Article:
Income

What Can Voters Really Learn From Donald Trump’s Tax Returns (if they are ever released)

What will we really learn If Donald Trump ever releases his tax returns? While no technical, legal requirement compels him to do so, it is but a time-honored tradition among presidential candidates acting in the spirit of full disclosure. Trump has acted like it’s not a big deal and that little, if anything, will be revealed by any divulgence. If it’s not such a big deal, why doesn’t he simply disclose them like other candidates? What might he be concerned that voters will really learn from the release of his tax returns?

  1. Trump pays little or nothing in taxes

Taxes And Medical Expenses

Taxpayers that itemize​ personal deductions instead of claiming the standard deduction may deduct qualifying medical expenses to the extent that such expenses exceed 10 percent of adjusted gross income (“AGI”). Taxpayers that are 65 years or older, or turned 65 during the tax year, may deduct unreimbursed medical care expenses that exceed 7.5% of AGI. This threshold amount remains at 7.5% of adjusted gross income for these taxpayers until Dec. 31, 2016. I.R.C. §213(f).

Misconceptions And Truths About W-2s, 1099s, and 1095s

There are many misconceptions about IRS tax forms, especially W-2s, 1099s, and of course the new 1095 forms introduced by the Affordable Care Act. This blog will attempt to clarify the misconceptions and truths about these forms but first, some background information.

The IRS requires employers to report wage and salary information for employees on Form W-2, which also reports the amount of federal, state and other taxes withheld from an employee’s paycheck. Another well-known IRS form used to report income is the 1099-MISC (Miscellaneous Income), which reports payments made in the course of business to individuals that are independent contractors, as well as similar payments to sole proprietorships.

Using The Gift Tax Exclusion To Protect Your Estate

Most of us don’t have to worry about the federal estate tax or gift tax. In 2016, the lifetime gift and estate tax exemption is $5.45 million. Thus, any taxpayer while alive may give, and at death, devise, or bequeath, up to $5.45 million before any federal tax liability is created. This exemption is double for married couples, which means that a married couple can gift or leave a total of $10.9 million that will be exempt from federal estate and gift taxes.

Supreme Court Tax Cases: Comptroller of the Treasury of Maryland v. Brian Wynne

For a significant period of time, since 1873 in fact, the Supreme Court has held that the taxing power of the states is limited by the dormant commerce clause. State taxes on interstate activity must be “fairly apportioned,” meaning that if more than one state may legitimately tax the same income, each state may only tax its fair share. This flows from the Commerce Clause’s negative converse, i.e. its restriction prohibiting states from enacting legislation that overly burdens or discriminates against interstate commerce. In many cases dealing with the taxation of multi-state businesses, courts have enforced the requirement that state taxes be fairly apportioned.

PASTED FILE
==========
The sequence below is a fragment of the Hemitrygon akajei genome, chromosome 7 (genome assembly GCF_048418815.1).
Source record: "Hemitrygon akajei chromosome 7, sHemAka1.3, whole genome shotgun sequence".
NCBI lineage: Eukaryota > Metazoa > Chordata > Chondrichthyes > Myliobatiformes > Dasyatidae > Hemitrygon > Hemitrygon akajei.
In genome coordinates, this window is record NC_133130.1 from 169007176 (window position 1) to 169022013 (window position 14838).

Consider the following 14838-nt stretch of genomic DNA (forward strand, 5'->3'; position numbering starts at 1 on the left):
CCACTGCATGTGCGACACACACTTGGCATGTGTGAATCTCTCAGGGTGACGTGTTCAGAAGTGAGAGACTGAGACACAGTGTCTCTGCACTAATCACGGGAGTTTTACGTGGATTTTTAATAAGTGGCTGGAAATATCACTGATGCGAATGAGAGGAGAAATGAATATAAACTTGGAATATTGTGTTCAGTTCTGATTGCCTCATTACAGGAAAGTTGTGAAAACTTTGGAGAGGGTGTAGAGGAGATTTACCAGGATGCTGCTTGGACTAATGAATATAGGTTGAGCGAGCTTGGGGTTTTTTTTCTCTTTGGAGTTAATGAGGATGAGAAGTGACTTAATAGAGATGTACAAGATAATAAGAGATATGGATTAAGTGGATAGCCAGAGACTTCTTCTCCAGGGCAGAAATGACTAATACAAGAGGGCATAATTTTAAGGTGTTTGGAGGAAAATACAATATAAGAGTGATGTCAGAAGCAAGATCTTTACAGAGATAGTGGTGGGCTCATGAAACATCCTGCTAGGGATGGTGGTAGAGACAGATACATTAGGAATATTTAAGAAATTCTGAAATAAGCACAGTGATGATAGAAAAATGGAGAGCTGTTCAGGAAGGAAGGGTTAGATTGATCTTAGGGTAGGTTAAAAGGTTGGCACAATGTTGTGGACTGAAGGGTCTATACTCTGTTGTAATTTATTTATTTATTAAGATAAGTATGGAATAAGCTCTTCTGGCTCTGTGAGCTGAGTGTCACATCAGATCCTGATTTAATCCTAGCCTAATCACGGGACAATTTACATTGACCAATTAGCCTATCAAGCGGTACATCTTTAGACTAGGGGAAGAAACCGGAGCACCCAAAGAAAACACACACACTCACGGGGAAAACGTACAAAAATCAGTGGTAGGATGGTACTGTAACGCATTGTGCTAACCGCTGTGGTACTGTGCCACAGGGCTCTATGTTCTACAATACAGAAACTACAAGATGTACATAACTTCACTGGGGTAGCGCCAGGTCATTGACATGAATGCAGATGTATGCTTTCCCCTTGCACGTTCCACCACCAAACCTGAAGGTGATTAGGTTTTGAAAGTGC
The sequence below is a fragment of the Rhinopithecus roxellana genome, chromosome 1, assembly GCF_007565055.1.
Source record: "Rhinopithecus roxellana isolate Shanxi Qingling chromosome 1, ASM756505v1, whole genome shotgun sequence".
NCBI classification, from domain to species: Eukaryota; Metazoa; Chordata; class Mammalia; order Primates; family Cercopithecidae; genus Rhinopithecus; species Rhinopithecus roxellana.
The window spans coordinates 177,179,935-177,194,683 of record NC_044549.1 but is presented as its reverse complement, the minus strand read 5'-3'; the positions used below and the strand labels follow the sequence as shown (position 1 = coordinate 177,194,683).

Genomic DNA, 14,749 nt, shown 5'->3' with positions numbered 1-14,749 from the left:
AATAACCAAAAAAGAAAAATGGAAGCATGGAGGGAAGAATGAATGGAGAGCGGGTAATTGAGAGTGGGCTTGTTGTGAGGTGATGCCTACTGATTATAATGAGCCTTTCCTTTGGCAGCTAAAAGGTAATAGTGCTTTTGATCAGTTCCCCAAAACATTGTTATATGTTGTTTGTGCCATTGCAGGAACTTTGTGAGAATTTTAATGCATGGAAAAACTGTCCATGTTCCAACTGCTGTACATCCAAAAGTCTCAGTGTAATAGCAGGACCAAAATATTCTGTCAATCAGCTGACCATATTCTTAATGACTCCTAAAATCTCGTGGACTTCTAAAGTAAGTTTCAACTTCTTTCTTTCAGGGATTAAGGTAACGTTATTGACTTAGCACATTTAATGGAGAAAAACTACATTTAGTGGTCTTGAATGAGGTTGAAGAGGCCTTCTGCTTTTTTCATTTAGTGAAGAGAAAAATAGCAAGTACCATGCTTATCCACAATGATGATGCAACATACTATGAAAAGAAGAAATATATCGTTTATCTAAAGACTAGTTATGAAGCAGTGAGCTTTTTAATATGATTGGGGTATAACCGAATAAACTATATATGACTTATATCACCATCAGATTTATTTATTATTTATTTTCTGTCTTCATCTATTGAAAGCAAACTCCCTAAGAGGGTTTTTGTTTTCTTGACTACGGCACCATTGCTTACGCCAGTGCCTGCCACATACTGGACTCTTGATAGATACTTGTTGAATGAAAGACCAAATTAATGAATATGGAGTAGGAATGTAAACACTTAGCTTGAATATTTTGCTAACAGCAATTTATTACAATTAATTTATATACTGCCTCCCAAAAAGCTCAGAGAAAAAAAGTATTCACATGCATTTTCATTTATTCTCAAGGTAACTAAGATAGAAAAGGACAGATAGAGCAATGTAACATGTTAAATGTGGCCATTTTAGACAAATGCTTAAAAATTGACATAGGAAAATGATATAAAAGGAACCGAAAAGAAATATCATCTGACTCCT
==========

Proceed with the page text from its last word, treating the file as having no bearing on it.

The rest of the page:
Excluding Self-Employment Income Under I.R.C. §1402(a)(3)(C)

Taxpayers earn self-employment income which is net income “from any trade or business carried on by such individual” under I.R.C. §1402. The meaning of “trade or business” is the same as it is under I.R.C. §162. The Supreme Court has “defined a trade or business as an activity engaged in for income or profit and performed with continuity and regularity. Commissioner v. Groetzinger, 480 U.S. 23, 35 (1987).”

There is an exclusion from inclusion of income from the sale of property in self-employment income under IRC §1402(a)(3)(C) which provides:

(3) there shall be excluded any gain or loss—

Taxes And Winning The Lottery

Hopefully, if one of us is ever lucky enough to win a big lottery jackpot, we won’t care about how much of it we have to “share” with Uncle Sam as taxes. But winning any immense lottery jackpot, especially some of the recent Powerball or Mega-Million grand prizes, is likely to result in a considerable share for the Department of the Treasury. How much in tax would the IRS receive from a $500 million lotto winner?

Taking A Short-Term Loan From Your IRA

When strapped for cash, IRA owners have traditionally been able to take a short-term loan from their IRA, although this has been limited in recent years. Taxpayers may withdraw money from an IRA, without penalty or any tax liability, for up to sixty (60) days. The borrowed monies must be “rolled back” into an IRA within 60 days from the day after the date of the withdrawal, or income tax and penalties apply to the amount withdrawn and unreturned. Similar rules exist for rolling over one Roth IRA to another Roth IRA. The sixty day count involves calendar days, not business days. Keep in mind there is no extension for the sixtieth day falling on a weekend or holiday.

Children And Tax Credits: The Child Tax Credit

The popular $1,000-per-child tax credit was made a permanent part of the tax code by the American Taxpayer Relief Act. Depending upon a parent’s income, the Child Tax Credit is an important and useful tax credit that may be worth as much as $1,000 per qualifying child under the age of seventeen (17). A qualifying child for this credit is someone who meets the criteria of six tests: age, relationship, support, dependent, citizenship, and residence.

Age Test – To qualify, a child must have been age 16 or younger at the end of the applicable tax year.

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